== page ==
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Internships: Real world skills?


The last recession, in the 1990s, saw swathes of graduates over-qualified and under-experienced for the limited vacancies available. This time, with far more graduates about to hit the recruitment market, Gemma Middleton assesses how the class of 2009 can get the real-life skills that will make them more employable in the current jobs market.

Graduates. Employment. Training. Recruitment. Learning & Development.

All of the above words are very important in society and like many social aspects today, the current economic situation is definitely making its presence known in all of these areas; a lot like that little bit of extra Christmas weight that many of us are carrying – we know its there but would be much happier if it wasn’t!

Photo of Gemma Middleton"The job opportunities available now are far fewer than those available to graduates a mere couple of years ago. In fact, ‘signing on’ is likely to be the harsh reality for some graduates."

The Labour Party wants 50% of school leavers to be in university and currently this figure stands at 40%. Whilst many would welcome this good news, it appears that not all is so sweet smelling in the graduate world.

With around 300,000 students set to graduate from university in the summer, the already pressurised employment market looks set to worsen because of this influx of job seekers.

Many graduates who completed their studies in the summer of 2008 have struggled to find job vacancies in their areas of interest and qualifications. This has resulted in many sticking with the low paid and low-skilled jobs that they used to support themselves during their studies. As the class of 2008, discovered the job opportunities available now are far fewer than those available to graduates a mere couple of years ago. In fact, ‘signing on’ is likely to be the harsh reality for some graduates.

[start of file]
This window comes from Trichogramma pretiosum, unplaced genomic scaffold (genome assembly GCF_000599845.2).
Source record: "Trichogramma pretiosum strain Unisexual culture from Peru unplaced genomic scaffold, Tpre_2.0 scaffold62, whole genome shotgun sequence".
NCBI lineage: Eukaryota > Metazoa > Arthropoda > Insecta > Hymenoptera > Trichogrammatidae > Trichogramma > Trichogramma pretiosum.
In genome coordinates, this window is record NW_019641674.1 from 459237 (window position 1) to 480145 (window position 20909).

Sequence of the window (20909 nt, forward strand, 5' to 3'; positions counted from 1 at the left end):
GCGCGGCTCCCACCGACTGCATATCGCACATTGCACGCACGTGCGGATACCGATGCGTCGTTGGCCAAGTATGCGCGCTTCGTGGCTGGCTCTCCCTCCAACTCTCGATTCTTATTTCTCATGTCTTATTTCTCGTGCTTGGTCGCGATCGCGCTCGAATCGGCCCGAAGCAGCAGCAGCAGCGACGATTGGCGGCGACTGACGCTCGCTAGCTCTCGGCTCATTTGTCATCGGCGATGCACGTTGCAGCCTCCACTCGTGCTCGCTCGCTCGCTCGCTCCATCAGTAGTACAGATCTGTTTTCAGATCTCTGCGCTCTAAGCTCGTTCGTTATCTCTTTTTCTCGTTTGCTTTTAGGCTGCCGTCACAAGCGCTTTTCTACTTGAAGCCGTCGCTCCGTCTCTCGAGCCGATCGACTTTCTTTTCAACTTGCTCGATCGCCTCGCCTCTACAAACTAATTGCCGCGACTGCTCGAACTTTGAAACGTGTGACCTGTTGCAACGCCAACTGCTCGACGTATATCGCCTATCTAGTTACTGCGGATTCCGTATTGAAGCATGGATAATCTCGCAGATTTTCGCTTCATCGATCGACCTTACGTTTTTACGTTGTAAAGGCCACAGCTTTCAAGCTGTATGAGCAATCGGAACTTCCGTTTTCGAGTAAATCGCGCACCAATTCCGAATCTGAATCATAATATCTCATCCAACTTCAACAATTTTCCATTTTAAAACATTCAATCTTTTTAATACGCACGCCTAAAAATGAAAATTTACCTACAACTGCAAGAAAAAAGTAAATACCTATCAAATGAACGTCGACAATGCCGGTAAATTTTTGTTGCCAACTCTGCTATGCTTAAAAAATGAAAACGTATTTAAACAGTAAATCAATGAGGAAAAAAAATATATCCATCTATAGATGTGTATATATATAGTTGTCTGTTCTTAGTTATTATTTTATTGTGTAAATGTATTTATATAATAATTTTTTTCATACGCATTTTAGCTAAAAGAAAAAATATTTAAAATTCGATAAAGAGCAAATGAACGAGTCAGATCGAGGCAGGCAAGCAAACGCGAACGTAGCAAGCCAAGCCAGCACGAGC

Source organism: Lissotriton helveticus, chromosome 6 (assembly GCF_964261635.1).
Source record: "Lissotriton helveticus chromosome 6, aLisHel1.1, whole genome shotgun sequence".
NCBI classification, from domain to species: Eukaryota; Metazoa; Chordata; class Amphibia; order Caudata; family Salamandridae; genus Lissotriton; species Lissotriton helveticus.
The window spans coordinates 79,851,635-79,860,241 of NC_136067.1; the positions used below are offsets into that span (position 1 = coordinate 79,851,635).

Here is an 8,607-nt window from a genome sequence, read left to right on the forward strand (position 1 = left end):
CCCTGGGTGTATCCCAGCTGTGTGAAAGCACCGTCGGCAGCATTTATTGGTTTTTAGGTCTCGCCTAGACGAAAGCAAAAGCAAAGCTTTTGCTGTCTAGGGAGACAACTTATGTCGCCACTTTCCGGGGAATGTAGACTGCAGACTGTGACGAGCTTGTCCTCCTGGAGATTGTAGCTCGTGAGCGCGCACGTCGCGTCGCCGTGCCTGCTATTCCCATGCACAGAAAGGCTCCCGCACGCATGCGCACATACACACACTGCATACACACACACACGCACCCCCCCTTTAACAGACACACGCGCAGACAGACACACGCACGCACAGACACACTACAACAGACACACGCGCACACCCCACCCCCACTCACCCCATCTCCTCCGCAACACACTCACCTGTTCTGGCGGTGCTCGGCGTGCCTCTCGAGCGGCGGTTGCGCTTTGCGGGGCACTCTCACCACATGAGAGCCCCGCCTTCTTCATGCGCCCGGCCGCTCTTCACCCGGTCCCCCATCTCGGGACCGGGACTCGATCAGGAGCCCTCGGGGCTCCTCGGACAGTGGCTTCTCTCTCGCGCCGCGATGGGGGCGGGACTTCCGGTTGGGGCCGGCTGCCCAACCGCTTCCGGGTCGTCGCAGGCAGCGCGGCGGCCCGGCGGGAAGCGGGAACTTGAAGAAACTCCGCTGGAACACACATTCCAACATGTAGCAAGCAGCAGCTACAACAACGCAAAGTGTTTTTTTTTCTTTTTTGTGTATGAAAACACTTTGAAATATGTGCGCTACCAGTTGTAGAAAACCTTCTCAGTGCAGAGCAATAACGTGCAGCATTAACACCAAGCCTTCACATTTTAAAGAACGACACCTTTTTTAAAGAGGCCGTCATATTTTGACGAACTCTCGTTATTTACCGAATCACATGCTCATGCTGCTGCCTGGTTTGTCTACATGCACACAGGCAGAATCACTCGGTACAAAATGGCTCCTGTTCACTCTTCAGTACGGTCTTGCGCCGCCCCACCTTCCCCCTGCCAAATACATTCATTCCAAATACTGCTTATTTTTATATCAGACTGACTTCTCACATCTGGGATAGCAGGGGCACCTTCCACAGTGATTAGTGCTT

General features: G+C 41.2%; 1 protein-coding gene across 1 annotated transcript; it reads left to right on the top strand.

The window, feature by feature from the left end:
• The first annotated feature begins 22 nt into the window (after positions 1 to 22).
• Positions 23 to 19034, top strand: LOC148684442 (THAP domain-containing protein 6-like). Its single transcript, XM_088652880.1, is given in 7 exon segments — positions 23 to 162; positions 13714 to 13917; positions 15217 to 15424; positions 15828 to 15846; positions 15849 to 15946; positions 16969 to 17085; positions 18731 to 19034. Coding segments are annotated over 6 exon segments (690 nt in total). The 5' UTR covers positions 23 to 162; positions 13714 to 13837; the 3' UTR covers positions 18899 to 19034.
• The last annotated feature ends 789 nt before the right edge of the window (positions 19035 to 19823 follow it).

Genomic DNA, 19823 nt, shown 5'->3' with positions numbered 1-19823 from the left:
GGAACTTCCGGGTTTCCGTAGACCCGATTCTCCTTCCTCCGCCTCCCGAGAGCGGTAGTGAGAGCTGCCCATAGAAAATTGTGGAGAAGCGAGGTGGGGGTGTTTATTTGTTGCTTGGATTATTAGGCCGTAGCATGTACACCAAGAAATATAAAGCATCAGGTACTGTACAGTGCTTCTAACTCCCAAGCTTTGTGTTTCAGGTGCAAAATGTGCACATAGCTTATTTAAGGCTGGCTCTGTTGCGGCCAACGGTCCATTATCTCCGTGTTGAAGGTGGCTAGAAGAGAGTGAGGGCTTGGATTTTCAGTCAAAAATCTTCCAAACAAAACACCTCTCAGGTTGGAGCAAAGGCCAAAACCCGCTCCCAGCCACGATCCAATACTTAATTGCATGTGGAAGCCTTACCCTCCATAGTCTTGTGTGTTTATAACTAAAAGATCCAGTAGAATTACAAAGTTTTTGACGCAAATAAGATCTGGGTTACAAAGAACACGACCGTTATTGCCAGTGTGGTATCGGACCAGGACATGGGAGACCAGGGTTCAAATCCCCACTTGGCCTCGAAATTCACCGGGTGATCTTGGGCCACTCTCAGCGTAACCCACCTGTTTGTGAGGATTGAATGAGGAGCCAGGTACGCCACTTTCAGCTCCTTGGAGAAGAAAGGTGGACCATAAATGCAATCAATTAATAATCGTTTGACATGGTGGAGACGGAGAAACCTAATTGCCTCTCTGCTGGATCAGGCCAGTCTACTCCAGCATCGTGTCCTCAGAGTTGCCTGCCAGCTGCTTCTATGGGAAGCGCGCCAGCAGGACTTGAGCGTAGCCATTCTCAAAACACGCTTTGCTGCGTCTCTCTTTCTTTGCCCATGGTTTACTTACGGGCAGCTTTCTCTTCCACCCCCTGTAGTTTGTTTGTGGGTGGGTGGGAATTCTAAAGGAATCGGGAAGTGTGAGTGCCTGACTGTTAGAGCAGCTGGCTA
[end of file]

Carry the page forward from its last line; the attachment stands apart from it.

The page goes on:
It is because of this very reason why The Innovation, Universities and Skills Secretary, John Denham, told The Telegraph earlier this month, about plans to implement an Internship for Graduates. To date, the scheme is being backed by large corporations such as Barclays, PwC and Microsoft. The blueprint of the scheme consists of offering graduates placements for up to three months with pay based on a slightly higher rate compared to the income students get from loans and grants ie £2,835.

In the interview with the Telegraph, Mr. Denham said, “These are the children of the baby-boomers. They will be a very big group. What do we do with them? We can't just leave people to fend for themselves.”

This sense of responsibility and focus on positive, long-term action I applaud. Having been through the graduation process myself, in 2006, finding the right graduate position when the economy was booming was tough. I dread to think about some of the worry these fresh graduates are facing considering the general downturn in employment levels, as well as the possibility of large organisations freezing graduate recruitment.

In principle, I believe the Graduate Internship scheme is something that could make a real difference for the graduates of 2009. Gaining experience and being given the opportunity to transfer academic learning into the workplace is like gold dust and would help graduates enormously when looking for recruitment opportunities in the future.

My only reservation is how large the scheme will need to be to make a real difference. Let's face it, 300,000 is a lot of graduates, and so the Graduate Internships scheme can't realistically be the sole solution to this current problem.

Thankfully, not all organisations are stopping graduate recruitment and development, as the Marriott Hotel chain proved at the beginning of this month, even though large rivals like the Hilton chain are holding still. More organisations need to follow this example, after all finding the right graduate now can be less costly than standing still.

As with all Government initiatives, the success – or not - of the Graduate Internship will only be revealed over time. I for one will have my fingers crossed that it will make as much of a positive and worthwhile contribution as the plans suggest!

Gemma Middleton is a marketing coordinator at Righttrack Consultancy


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